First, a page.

This morning, the Crown Prosecution Service will almost certainly announce that no individual police officers are going to be prosecuted for the shooting of Jean Charles De Menezes in a London Tube station - and a dam of rage is going to burst on to them. They will be accused of a whitewash and worse.
It is tempting to enter into this intoxicating anger. It would be easy to feast on our familiar emotional foodstuffs - that the police are racist and this was a uniformed lynching. There are many times when the police deserve our contempt: more than 700 black men have died in police custody in the past 30 years, and no police officer has ever been jailed for it. But is it right to direct this anger this time towards the police?
If you look at the choices confronted by the police that day, layer by layer, the anger turns to something more like understanding. A fortnight after 7/7, a day after 21/7, the police officers on the ground trailing Jean Charles were told they were following one of these attempted suicide-murderers as he prepared to try again. Their decision was not - as yours and mine would be - to run away screaming. It was to stay as close to him as possible, risking their own lives in order to save ours. They appeared to have a simple choice: keep their own hands clean, do nothing and see dozens die - or kill one person. In their minds, they chose to save life. Are these villains - or heroes?
Ah, but what about the senior officers who gave these officers on the ground the false certainty that Jean Charles was a jihadi? Shouldn't they be prosecuted? They certainly failed as they scrambled through a fog for information, knowing that four men were on our streets and eager to kill. One undercover team tried to get warnings through that Jean Charles was innocent, but their caution got lost in the sea of data cascading into Scotland Yard in that rushed 24 hours. A specialist firearms unit that could have arrested Mr Menezes was deployed five hours too late as the Yard's manpower was deployed in a (successful) attempt to track the attempted killers to Italy.
These are systemic failures rather than individual ones. The police had to make complex risk calculations, and one went horribly wrong. As so often, Ken Livingstone - a man who has been an consistent critic of police racism throughout his career, long before it became fashionable - put it best. He said: "They had to weigh up the potential loss of many lives against a decision to shoot to protect. They chose to protect. In a situation created by the terrorists, where hundreds of decisions, some with life and death consequences, are being made every hour, it is impossible that no mistakes be made."
This shouldn't be seen merely as a raking over of the past. Some day soon, another gang of jihadis will come to London and try to kill lots of us. If the CPS prosecuted individual officers today, they would ensure that when the next 7/7 comes, police officers would be reluctant to try to stop the suicide-murderers. The calculus of risk would become skewed in favour of police inaction - which would inevitably make successful jihadi action more likely.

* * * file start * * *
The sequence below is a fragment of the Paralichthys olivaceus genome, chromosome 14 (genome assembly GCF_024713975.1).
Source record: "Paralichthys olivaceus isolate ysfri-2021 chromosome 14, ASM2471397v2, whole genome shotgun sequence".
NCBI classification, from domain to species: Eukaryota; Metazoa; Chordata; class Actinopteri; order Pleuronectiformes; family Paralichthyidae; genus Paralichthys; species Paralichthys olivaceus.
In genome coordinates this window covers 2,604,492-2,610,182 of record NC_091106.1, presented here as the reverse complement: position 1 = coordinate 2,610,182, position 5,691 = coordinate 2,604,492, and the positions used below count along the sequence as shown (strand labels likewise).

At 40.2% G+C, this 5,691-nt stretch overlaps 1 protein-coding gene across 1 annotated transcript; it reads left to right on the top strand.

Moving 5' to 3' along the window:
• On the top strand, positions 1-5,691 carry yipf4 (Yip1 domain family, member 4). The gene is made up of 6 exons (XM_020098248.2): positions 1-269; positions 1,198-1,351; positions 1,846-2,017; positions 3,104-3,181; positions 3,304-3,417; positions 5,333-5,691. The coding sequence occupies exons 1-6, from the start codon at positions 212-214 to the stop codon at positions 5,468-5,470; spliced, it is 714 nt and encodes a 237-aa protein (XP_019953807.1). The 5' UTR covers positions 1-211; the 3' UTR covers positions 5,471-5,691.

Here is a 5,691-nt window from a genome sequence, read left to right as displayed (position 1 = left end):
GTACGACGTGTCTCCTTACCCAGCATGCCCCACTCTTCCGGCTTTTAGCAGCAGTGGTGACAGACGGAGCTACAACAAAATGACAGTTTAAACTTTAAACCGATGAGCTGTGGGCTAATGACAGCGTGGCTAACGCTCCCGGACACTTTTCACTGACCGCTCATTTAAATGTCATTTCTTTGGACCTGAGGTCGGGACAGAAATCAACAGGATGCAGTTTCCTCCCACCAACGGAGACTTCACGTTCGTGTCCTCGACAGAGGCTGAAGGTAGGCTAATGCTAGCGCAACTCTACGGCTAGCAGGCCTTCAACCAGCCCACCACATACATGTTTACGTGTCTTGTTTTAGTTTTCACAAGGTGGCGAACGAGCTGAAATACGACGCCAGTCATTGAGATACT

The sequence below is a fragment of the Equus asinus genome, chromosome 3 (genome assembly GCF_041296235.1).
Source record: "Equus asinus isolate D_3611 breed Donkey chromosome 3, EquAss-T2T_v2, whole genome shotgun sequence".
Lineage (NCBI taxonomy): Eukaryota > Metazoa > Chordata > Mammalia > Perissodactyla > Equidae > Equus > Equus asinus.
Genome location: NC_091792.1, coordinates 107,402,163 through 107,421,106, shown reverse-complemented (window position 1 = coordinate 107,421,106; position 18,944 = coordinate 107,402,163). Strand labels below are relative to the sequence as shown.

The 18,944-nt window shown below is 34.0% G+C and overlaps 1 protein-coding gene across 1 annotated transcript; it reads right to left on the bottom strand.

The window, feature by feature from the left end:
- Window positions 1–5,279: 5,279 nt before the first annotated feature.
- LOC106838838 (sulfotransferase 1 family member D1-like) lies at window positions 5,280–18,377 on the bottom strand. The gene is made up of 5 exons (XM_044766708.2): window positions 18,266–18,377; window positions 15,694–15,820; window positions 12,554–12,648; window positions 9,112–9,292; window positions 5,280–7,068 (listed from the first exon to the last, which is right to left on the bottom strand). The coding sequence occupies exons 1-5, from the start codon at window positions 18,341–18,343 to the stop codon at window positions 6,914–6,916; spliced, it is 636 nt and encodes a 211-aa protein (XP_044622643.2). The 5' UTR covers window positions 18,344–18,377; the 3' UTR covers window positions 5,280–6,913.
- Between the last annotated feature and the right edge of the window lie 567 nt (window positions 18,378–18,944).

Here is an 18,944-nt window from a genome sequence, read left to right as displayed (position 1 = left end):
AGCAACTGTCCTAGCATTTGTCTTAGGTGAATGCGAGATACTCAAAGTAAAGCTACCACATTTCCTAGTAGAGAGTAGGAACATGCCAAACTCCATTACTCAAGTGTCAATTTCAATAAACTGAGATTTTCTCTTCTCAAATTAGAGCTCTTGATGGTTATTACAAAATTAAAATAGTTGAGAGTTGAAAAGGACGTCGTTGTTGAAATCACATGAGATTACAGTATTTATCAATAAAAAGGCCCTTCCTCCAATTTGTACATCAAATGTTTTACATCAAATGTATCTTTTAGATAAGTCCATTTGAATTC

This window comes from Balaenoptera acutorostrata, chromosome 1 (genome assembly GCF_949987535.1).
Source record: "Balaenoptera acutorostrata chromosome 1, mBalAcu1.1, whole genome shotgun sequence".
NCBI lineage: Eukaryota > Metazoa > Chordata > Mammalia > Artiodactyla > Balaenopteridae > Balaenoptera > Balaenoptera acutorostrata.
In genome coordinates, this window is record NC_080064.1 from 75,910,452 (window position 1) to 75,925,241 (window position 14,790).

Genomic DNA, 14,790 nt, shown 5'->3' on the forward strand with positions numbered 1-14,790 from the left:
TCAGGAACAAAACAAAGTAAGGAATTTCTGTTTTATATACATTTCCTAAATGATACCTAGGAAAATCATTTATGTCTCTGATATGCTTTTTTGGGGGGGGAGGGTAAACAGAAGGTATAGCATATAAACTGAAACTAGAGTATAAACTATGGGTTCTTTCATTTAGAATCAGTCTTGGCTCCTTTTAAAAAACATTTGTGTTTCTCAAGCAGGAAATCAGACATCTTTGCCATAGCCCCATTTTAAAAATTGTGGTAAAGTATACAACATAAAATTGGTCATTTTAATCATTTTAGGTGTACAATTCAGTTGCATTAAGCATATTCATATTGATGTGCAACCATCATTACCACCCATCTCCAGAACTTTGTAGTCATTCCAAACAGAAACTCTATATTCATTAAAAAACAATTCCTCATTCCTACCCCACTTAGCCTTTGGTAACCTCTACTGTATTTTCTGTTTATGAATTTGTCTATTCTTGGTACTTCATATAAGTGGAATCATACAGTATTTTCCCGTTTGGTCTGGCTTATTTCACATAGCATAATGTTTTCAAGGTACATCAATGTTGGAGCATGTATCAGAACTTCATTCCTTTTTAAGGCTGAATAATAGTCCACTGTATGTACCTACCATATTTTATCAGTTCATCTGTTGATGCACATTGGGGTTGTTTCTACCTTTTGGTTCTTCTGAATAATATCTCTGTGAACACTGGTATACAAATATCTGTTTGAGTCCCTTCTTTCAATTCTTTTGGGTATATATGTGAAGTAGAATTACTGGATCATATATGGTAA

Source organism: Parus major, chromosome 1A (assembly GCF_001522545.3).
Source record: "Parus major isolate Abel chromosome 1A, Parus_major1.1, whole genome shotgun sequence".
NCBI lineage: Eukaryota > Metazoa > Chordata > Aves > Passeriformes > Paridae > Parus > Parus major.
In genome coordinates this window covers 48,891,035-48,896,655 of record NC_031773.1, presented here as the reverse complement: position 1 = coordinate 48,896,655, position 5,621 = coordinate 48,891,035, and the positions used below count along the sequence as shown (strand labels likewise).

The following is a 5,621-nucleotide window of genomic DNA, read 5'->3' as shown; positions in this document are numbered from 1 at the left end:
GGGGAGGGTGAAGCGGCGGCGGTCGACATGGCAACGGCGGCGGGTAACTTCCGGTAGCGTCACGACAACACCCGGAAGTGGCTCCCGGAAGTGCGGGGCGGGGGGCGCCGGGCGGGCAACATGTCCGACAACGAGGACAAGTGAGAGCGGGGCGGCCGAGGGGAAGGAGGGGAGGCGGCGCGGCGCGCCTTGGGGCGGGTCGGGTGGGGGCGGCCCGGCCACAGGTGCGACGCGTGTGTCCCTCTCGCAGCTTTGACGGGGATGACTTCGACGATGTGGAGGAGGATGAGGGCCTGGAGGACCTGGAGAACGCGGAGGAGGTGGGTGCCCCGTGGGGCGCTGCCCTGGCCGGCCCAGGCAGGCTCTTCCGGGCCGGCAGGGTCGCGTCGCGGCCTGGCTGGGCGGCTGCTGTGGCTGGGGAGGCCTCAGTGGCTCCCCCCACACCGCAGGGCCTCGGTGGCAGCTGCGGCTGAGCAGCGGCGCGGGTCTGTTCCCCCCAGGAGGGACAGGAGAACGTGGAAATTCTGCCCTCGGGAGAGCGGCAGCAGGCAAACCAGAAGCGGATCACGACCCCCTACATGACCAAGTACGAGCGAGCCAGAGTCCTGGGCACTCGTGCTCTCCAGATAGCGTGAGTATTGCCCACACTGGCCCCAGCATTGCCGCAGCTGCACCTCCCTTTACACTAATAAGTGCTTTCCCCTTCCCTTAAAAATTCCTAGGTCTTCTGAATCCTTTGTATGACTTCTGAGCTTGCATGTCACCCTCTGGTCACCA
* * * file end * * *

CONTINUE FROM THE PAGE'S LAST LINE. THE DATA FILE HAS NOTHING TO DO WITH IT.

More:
There is, however, a real police scandal surrounding Mr Menezes. After Jean Charles was killed, he was smeared by sections of Scotland Yard, hinting darkly that he was a drug dealer. You remember the rumours - he didn't stop when he was called, he leaped over the tube barriers and ran, and on and on. All lies. The same happened with the young Muslim man who was shot last month in Forest Gate. He was accused of being an al-Qa'ida sympathiser when he was nothing of the sort, and even of being shot by his own brother. This is an area where police behaviour has indeed been obscene. Once it becomes clear they have made a mistake, there should be an immediate apology and lashings of compensation. Sir Ian Blair should - as a matter of urgency - track down the leakers who smeared the dead and sack them, as an example for the future.
But now Britain has to live (and die) with suicide-murderers on our streets, we have to learn to live with terrible risk-calculations that will sometimes backfire. The police are not omniscient. They will always be acting on partial, patchy information. With some criminals, you can wait until you are certain before you move in. With suicide-murderers, waiting for certainty means waiting for a carriage full of corpses. To treat the police as murderers when they get the calculation wrong is not just false - it will lead to more dead Londoners like Jean Charles in the long term.
And as the CPS reports today, remember - it was not the police who chose to put us in this position. As Ken said sadly: "Jean Charles De Menezes was as much a victim of the terrorists as those who died on 7th July. He must be mourned for what he was - a Londoner who we were proud to have in our midst and for whom we cannot adequately express our sorrow that, together with more than 50 other Londoners, we could not protect."Reuse content